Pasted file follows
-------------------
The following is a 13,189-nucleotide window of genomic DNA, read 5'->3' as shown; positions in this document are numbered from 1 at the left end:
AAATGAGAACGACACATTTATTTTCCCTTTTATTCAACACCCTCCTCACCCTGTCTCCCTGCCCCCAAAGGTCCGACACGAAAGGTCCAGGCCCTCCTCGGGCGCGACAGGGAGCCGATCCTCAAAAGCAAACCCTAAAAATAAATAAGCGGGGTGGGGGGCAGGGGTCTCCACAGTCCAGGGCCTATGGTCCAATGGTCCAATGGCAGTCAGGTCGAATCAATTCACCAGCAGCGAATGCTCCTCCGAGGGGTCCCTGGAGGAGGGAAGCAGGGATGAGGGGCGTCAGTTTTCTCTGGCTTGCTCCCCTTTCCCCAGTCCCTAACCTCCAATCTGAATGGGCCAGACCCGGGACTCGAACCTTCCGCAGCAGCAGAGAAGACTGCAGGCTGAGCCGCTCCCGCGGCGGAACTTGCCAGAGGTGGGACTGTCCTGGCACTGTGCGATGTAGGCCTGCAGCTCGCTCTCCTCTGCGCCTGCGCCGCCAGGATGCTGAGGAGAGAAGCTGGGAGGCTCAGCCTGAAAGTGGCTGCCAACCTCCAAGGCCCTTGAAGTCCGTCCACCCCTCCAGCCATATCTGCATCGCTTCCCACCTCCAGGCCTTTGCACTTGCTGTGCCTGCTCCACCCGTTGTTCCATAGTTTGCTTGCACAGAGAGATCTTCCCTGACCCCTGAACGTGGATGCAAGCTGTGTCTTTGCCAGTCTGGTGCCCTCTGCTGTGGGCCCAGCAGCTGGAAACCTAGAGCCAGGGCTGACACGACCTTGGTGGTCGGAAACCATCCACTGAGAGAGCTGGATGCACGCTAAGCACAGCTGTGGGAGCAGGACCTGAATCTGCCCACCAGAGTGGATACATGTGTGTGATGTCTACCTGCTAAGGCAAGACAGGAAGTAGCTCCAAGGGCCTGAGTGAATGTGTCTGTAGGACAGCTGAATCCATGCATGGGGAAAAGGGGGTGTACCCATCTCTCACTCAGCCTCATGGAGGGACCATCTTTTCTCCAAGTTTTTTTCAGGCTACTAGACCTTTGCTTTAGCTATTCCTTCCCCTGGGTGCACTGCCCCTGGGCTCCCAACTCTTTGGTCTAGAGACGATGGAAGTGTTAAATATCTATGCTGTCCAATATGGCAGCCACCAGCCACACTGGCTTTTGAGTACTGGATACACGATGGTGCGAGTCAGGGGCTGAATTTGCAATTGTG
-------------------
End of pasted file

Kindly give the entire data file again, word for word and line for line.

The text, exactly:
The following is a 13,189-nucleotide window of genomic DNA, read 5'->3' as shown; positions in this document are numbered from 1 at the left end:
AAATGAGAACGACACATTTATTTTCCCTTTTATTCAACACCCTCCTCACCCTGTCTCCCTGCCCCCAAAGGTCCGACACGAAAGGTCCAGGCCCTCCTCGGGCGCGACAGGGAGCCGATCCTCAAAAGCAAACCCTAAAAATAAATAAGCGGGGTGGGGGGCAGGGGTCTCCACAGTCCAGGGCCTATGGTCCAATGGTCCAATGGCAGTCAGGTCGAATCAATTCACCAGCAGCGAATGCTCCTCCGAGGGGTCCCTGGAGGAGGGAAGCAGGGATGAGGGGCGTCAGTTTTCTCTGGCTTGCTCCCCTTTCCCCAGTCCCTAACCTCCAATCTGAATGGGCCAGACCCGGGACTCGAACCTTCCGCAGCAGCAGAGAAGACTGCAGGCTGAGCCGCTCCCGCGGCGGAACTTGCCAGAGGTGGGACTGTCCTGGCACTGTGCGATGTAGGCCTGCAGCTCGCTCTCCTCTGCGCCTGCGCCGCCAGGATGCTGAGGAGAGAAGCTGGGAGGCTCAGCCTGAAAGTGGCTGCCAACCTCCAAGGCCCTTGAAGTCCGTCCACCCCTCCAGCCATATCTGCATCGCTTCCCACCTCCAGGCCTTTGCACTTGCTGTGCCTGCTCCACCCGTTGTTCCATAGTTTGCTTGCACAGAGAGATCTTCCCTGACCCCTGAACGTGGATGCAAGCTGTGTCTTTGCCAGTCTGGTGCCCTCTGCTGTGGGCCCAGCAGCTGGAAACCTAGAGCCAGGGCTGACACGACCTTGGTGGTCGGAAACCATCCACTGAGAGAGCTGGATGCACGCTAAGCACAGCTGTGGGAGCAGGACCTGAATCTGCCCACCAGAGTGGATACATGTGTGTGATGTCTACCTGCTAAGGCAAGACAGGAAGTAGCTCCAAGGGCCTGAGTGAATGTGTCTGTAGGACAGCTGAATCCATGCATGGGGAAAAGGGGGTGTACCCATCTCTCACTCAGCCTCATGGAGGGACCATCTTTTCTCCAAGTTTTTTTCAGGCTACTAGACCTTTGCTTTAGCTATTCCTTCCCCTGGGTGCACTGCCCCTGGGCTCCCAACTCTTTGGTCTAGAGACGATGGAAGTGTTAAATATCTATGCTGTCCAATATGGCAGCCACCAGCCACACTGGCTTTTGAGTACTGGATACACGATGGTGCGAGTCAGGGGCTGAATTTGCAATTGTG